Smoothed Particle Hydrodynamics: The Shock Tube
Joachim Köppen Kiel Sept. 2016

nbr. of particles
smoothing length
density left
density right
time step
display time interval
elapsed time

Isotherm

Density
Speed

### Some brief explanations

• This is a simulation of the movement of gas in a linear tube. It shows the evolution of the density, velocity, and temperature of the gas, starting from the initial situation, which is a rather simple but fundamental example: In the beginning, the left half is filled with gas of high density, while the right half is filled with gas at lower density (but not zero!), separated by a thin membrane. In both parts, the gas is at rest and at the same temperature ( = 1 in arbitrary units). Thus, there is no systematic flow in either direction. At time zero, this membrane is suddenly removed, and the gas rushes from the high density side to fill the low density side. This happens with some interesting features, which can be nicely seen in the simulation.
• The simulation is started by clicking Start. It can be interupted by Stop and continued by Resume. Clear wipes the screen at any instant, so that one may show only the situation at a later time
• The display time interval is the time between the drawing of the curves. If you set this parameter to zero, almost every instant is shown.
• The time step has to be chosen suitably: too large a value will cause the simulation to become unstable, and negative densities will appear, so that the simulation is automatically stopped. There is a maximum acceptable value - from the Courant-Friedrichs-Levy condition - below which the simulation gives reliable results. But the execution becomes slower with smaller time step.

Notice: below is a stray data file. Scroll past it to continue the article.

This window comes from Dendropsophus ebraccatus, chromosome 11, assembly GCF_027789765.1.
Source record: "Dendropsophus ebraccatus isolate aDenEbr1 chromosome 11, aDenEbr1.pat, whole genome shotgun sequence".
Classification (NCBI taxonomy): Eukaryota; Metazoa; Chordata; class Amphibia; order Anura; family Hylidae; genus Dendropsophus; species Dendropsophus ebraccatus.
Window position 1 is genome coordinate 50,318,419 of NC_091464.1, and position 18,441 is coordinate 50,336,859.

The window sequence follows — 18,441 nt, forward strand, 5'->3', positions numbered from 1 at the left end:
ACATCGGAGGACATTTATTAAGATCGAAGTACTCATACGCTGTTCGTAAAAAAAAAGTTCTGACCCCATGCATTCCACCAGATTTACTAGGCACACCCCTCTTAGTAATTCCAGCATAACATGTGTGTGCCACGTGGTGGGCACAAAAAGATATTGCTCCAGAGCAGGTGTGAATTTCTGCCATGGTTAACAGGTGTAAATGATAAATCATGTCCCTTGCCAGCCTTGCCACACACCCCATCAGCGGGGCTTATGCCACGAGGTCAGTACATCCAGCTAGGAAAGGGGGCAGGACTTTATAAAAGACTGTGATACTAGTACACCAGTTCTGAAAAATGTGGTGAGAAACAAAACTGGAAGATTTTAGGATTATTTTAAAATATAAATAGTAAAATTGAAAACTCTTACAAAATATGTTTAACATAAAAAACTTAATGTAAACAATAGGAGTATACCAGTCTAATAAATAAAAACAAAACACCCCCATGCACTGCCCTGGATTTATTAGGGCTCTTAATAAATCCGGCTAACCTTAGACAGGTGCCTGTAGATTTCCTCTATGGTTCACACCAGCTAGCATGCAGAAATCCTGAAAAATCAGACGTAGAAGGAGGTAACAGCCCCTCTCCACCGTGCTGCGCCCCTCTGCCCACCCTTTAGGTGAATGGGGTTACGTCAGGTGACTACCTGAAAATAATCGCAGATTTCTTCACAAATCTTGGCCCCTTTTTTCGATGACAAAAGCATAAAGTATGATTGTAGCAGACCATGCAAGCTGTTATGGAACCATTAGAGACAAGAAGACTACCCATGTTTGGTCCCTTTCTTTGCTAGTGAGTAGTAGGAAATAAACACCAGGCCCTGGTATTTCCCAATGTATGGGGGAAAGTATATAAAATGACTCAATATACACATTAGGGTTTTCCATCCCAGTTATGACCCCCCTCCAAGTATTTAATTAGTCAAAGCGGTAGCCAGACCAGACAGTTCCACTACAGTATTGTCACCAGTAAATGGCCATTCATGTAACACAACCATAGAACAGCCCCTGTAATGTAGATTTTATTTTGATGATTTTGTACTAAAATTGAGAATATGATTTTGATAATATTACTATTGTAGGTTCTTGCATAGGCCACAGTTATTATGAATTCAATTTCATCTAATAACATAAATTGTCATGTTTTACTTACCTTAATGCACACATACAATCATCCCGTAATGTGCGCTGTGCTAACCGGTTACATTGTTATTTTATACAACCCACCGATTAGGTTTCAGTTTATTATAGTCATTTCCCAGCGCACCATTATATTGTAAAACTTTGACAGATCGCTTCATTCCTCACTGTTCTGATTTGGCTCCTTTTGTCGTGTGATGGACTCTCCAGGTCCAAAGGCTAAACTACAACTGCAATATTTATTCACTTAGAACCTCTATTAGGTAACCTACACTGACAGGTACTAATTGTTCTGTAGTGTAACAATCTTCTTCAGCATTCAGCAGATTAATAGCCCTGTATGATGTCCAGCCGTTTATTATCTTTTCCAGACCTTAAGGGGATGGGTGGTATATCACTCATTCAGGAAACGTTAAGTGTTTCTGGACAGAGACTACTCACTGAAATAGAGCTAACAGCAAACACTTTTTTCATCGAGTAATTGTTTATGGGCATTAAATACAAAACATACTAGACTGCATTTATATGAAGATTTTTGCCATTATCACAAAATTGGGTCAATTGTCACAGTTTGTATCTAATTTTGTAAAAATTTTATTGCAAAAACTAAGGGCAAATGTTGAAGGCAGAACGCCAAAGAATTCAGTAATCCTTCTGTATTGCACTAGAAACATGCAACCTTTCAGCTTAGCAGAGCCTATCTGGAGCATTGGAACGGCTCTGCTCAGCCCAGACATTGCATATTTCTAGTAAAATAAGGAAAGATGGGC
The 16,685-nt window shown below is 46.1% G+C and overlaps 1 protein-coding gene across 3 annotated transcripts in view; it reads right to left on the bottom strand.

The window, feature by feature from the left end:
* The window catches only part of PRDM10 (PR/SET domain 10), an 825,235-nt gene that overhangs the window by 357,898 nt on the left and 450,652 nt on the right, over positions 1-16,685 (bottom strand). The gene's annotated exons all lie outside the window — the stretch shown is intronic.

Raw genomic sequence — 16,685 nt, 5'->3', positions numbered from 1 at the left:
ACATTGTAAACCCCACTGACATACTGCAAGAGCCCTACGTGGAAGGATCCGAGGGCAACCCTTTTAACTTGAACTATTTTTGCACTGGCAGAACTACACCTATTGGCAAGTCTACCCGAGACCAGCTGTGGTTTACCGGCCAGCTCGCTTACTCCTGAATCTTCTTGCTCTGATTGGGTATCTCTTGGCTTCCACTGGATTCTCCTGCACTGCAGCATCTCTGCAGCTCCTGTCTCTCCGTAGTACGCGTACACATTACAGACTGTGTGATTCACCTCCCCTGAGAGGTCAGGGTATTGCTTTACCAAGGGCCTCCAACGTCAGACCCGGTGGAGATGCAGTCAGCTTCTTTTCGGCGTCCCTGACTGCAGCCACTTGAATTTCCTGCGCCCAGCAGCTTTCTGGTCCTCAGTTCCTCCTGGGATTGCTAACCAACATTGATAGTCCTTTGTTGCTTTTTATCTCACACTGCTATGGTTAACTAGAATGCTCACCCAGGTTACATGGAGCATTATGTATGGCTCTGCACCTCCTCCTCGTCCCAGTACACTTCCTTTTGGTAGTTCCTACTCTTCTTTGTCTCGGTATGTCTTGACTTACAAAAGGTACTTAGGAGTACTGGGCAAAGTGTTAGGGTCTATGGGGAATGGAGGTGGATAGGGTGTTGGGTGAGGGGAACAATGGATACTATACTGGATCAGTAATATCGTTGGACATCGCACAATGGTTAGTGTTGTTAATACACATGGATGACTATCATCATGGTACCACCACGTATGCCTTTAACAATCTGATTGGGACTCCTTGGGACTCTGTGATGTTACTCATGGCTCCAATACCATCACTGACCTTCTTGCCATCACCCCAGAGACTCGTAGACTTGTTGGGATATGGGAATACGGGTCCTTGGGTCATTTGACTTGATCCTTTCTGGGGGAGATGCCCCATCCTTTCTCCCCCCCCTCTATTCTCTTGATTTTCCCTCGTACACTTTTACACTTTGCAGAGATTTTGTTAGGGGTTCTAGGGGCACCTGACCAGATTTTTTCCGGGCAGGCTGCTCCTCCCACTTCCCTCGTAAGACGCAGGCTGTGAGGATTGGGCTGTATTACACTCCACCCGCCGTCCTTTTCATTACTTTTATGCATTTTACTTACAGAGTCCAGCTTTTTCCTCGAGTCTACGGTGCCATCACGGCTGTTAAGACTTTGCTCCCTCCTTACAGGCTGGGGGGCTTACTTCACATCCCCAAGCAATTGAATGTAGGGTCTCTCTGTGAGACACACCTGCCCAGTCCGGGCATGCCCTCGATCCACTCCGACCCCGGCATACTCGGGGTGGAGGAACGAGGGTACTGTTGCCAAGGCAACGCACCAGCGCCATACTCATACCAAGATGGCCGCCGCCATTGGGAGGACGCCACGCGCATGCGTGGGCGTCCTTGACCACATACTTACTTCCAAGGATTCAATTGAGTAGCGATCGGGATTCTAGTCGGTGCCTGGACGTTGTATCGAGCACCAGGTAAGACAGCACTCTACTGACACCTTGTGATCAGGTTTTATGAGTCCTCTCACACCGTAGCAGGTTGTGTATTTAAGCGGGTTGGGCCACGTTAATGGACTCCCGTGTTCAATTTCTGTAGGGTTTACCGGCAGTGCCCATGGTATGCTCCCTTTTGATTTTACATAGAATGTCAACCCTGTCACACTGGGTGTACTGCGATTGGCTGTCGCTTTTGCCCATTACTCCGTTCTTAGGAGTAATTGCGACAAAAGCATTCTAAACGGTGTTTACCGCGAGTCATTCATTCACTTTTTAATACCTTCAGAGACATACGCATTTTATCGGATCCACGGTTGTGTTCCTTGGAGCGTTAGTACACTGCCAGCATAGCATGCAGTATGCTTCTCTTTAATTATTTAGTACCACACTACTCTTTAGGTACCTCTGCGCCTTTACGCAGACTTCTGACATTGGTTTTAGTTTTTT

• The nbr of particles (max. 1000) and the smoothing length determine the spatial resolution of the simulation. Fewer particles make faster runs, but the curves cannot show details. Likewise, shorter smoothing lengths give a better resolution, but it should be larger than the distance between two particles, so that one always smoothes over several particles.
• When the shock hits the right hand limit, the results become less accurate, because reflections at the end walls of the tube are modelled in a simple way (by reflecting the particles).

• In an SPH simulation the gas is modeled by a number of particles, whose motions in space follows equations which had been constructed in such a way that quantities like density and velocity - as averaged over a volume specified by the smoothing length - behave as described by the hydrodynamic equations (conservation of mass and momentum). Note that these particles do not mimic the actual motions of atoms or molecules in the gas or the fluid.
The great advantage of SPH calculations (especially in 3D) is that they are independent of any assumptions on the geometry or the symmetry of the modeled object.